It was a Saturday like every other. I sat unabatingly at the edge of my bed, basking in retrospective solitude from Friday’s unhappenings. With diabetes-inducing food in hand, I ate my feelings and nonchalantly perused a dead man’s Twitter page. He had been mentioned in a relatively notable celebrity’s post next to the forever-heartfelt RIP hash tag, which always seems to pique my interest. Dead people are just so much more interesting than us breathing folk. I had to take a look.
We’ve all been there– scrolling through an unfamiliar dead person’s grammatically slaughtered drunk tweets, wondering if they are now wallowing in the eternal goodness of God’s saintly light or burning in hell amongst the rest of the Steely Dan fans and able-bodied people who use handicapped bathrooms.
It feels so wrong yet so right. You send a half-hearted prayer to the heavens in hopes of forgiveness before invading every crevice of their once-lived lives, knowing they are now powerless and will not be notified if you accidentally like one of their posts from 2008. Thank God.
But let’s get back to the real problem: tweeting the deceased is a thing. Is that okay? I don’t know how I feel about that. Actually I do, and I’m pretty sure it’s fucked up.
But then again who am I to talk? I’m the girl who Googles said dead person only to convince myself that I’ve loved them all my life. Yes, I’m the girl who took the unexpected death of a drummer and turned it into a two-year long obsession that nearly resulted in me getting this hideous man-tat on my back:
Yeah I’d heard of Avenged Sevenfold before–even tolerated a song or two when I heard their music coming through my wannabe “biker chick” mom’s (her words, not mine) minivan stereo. But when I heard that The Rev—the band’s drummer—died, my heart took the group in like a litter of abandoned puppies. Pretty soon I was tits-deep in Deathbat apparel and forcing my dad to drive me to Best Buy at dangerous hours of the night to pick up several copies of their new, way shittier and more thoughtlessly entitled album.
My parents got me tickets to see A7X for my 15th birthday and I wrote in my diary afterwards that it was the greatest night of my existence. I spent the evening enthusiastically cursing from my spot in the nosebleeds (my parents didn’t think I was “ready” for standing room) peaking through tear-soaked eyes into binoculars the drunk mom next to me insisted on sharing, and I meant what I wrote.
The following contains footage of an overwhelmingly obnoxious fangirl. Viewer discretion and ear plugs are advised:
That’s just how things usually end for me. One minute a dead musician I’ve never cared about is trending on some outdated social networking site and the next day I’m thinking about naming a child or two after them. It’s been seven years and that lifeless bastard is still listed under “Inspirational People” on my Facebook page. Right next to John Lennon, another dude in an overrated band I only like because he’s dead. Yeah, I said it. Shoot me! Pun intended.
Buddy Holly currently holds the honor of gracing my very important and very much thriving Twitter profile (29 followers strong as of today). I don’t even like his music. I just like that he died. And died young. And on my birthday because I’m an egotistical bitch.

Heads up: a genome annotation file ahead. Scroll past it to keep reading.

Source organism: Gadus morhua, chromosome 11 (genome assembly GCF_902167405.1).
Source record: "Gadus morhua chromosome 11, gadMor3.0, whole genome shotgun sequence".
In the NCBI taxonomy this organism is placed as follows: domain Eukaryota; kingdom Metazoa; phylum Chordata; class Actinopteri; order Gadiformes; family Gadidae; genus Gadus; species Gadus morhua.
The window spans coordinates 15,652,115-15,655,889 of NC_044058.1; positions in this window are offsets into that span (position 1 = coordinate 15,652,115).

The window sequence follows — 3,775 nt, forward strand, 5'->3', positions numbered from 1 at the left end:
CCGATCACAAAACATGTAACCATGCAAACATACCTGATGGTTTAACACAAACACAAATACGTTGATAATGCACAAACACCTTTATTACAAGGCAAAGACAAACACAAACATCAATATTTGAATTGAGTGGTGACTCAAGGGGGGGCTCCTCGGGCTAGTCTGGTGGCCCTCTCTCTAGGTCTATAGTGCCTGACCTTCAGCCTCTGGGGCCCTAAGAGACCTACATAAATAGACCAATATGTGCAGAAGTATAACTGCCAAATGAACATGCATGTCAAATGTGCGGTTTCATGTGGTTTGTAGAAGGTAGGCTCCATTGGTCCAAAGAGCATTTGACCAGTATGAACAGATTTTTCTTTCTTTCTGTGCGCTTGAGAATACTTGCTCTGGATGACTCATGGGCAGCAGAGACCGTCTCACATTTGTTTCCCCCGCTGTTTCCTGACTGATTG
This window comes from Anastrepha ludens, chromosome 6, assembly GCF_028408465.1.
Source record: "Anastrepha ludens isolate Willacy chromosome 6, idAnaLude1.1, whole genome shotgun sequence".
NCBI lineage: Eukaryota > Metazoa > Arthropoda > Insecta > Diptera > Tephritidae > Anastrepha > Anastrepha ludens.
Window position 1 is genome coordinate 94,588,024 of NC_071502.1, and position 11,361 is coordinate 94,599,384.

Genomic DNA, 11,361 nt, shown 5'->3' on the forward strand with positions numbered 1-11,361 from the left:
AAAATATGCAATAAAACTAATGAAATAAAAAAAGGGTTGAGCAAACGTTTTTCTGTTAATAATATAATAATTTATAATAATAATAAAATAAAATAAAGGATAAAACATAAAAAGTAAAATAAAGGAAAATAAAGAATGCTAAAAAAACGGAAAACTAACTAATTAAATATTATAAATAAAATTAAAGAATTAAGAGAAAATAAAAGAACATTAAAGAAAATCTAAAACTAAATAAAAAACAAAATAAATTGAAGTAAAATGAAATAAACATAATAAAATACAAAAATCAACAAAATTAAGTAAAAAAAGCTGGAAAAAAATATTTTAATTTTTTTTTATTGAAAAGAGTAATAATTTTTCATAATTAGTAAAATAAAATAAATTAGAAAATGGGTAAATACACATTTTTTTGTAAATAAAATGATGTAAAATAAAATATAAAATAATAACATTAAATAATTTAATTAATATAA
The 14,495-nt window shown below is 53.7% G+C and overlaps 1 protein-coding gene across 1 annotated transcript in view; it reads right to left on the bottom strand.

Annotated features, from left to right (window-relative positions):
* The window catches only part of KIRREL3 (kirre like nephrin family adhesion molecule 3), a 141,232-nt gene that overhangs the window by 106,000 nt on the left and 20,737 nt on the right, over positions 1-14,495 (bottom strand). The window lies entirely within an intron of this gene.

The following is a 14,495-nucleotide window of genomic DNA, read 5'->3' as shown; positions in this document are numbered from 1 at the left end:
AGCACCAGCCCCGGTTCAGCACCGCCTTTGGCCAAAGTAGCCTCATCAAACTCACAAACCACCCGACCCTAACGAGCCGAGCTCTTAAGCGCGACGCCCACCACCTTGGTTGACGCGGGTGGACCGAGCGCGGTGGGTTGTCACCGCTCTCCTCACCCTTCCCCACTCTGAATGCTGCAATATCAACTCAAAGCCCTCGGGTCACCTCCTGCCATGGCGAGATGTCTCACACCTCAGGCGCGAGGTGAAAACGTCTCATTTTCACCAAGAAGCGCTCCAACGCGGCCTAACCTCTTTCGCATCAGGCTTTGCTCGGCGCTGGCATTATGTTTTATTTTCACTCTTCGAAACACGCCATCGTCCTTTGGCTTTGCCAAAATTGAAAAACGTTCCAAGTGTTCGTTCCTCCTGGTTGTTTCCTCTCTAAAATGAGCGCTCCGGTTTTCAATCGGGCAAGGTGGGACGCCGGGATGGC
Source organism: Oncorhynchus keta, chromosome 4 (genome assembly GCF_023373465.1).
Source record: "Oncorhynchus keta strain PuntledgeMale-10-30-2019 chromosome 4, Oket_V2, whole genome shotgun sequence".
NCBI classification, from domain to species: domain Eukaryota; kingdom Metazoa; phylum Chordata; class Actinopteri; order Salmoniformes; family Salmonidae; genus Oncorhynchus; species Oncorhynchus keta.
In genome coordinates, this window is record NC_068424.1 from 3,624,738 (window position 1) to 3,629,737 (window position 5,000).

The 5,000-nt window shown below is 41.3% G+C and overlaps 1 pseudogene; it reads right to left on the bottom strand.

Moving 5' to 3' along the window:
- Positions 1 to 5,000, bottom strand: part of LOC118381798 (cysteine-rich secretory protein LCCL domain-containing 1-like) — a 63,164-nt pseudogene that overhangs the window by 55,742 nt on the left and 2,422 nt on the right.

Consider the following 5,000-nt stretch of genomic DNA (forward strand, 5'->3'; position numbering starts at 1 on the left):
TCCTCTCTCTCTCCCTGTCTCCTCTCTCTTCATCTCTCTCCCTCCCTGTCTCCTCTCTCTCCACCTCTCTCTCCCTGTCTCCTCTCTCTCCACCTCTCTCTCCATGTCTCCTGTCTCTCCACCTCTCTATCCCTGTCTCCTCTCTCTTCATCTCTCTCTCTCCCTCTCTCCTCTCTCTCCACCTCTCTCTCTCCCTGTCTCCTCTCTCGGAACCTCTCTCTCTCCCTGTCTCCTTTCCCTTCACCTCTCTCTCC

The almighty Peter Steele of Brooklyn-based metal act Type O Negative took me for an emotional, hormonally charged roller coaster ride back in the day as well. I was hooked after he faked his death in 2005, and his actual death five years later really pushed me over the edge.
In my defense, I’ve had a very strong connection to dead rock stars since my early days. At four years old, I was cuddling the ghost of Elvis (really!). He visited me religiously every night for a few precious months. I was always the big spoon. Then he left and I never saw him again–like a true rock star. Sometimes I just find myself missing that connection.
Dead musicians are also really cool because they can’t let you down or turn into narcotic-abusing, self-destructive parasites. They’ve already done that. And they have a 0% chance of becoming Scott Stapp (the lead singer of Creed for any of you who are not up to speed on your critical 2015 pop culture trivia). And while we’re on the subject, I’m tired of people acting like Creed wasn’t cool at a very precise and necessary moment in time! Your good-for-nothing hipster ass is not welcome here. We all still occasionally give in to our most basic human instincts and cry to “My Sacrifice” while contemplating life’s woes. It’s okay.
The countless hours I’ve spent dedicating my life to feeding my appetite for expired musicians has me wondering if this little hobby is actually doing me any good. Is it all part of a meaningful journey, or am I just digging my own grave? I was elected “Cemetery Superintendent” of my high school after running unopposed (I left out the cemetery part on my resume. It wasn’t a lie). That’s gotta be worth something to someone somewhere.
But if nothing else comes of my efforts, I will always be able to find solace in my collection of chain-wallets and other impulse purchases I’ve made in the name of perished rock stars. And thanks to everyone’s favorite dead musician, I am no longer concerned with other people’s judgment of my chain-wallet collection:
“I’d rather be hated for who I am, than loved for who I am not.”
“Wanting to be someone else is a waste of the person you are.”
“Rather be dead than cool.”
* You can find the residual effect of the above behavior reflected in my Halloween “Staff Picks” Playlist.